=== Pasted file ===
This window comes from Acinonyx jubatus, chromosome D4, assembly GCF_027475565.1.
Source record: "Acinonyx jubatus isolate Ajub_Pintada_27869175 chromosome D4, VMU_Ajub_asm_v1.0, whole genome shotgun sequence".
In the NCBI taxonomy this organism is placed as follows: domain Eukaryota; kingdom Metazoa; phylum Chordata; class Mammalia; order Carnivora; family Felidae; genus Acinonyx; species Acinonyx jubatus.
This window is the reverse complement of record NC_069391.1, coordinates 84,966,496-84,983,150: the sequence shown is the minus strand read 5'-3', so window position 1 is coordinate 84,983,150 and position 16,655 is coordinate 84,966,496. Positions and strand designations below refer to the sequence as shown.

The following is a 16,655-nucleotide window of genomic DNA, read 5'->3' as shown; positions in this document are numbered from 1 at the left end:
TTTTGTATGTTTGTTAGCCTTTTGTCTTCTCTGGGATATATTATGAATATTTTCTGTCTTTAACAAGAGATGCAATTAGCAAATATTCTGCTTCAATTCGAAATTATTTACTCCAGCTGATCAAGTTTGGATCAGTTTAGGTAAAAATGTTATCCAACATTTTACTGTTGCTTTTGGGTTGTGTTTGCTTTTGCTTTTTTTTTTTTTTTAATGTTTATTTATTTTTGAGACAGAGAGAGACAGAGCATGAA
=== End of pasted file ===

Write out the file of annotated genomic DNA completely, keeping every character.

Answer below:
This window comes from Acinonyx jubatus, chromosome D4, assembly GCF_027475565.1.
Source record: "Acinonyx jubatus isolate Ajub_Pintada_27869175 chromosome D4, VMU_Ajub_asm_v1.0, whole genome shotgun sequence".
In the NCBI taxonomy this organism is placed as follows: domain Eukaryota; kingdom Metazoa; phylum Chordata; class Mammalia; order Carnivora; family Felidae; genus Acinonyx; species Acinonyx jubatus.
This window is the reverse complement of record NC_069391.1, coordinates 84,966,496-84,983,150: the sequence shown is the minus strand read 5'-3', so window position 1 is coordinate 84,983,150 and position 16,655 is coordinate 84,966,496. Positions and strand designations below refer to the sequence as shown.

The following is a 16,655-nucleotide window of genomic DNA, read 5'->3' as shown; positions in this document are numbered from 1 at the left end:
TTTTGTATGTTTGTTAGCCTTTTGTCTTCTCTGGGATATATTATGAATATTTTCTGTCTTTAACAAGAGATGCAATTAGCAAATATTCTGCTTCAATTCGAAATTATTTACTCCAGCTGATCAAGTTTGGATCAGTTTAGGTAAAAATGTTATCCAACATTTTACTGTTGCTTTTGGGTTGTGTTTGCTTTTGCTTTTTTTTTTTTTTTAATGTTTATTTATTTTTGAGACAGAGAGAGACAGAGCATGAA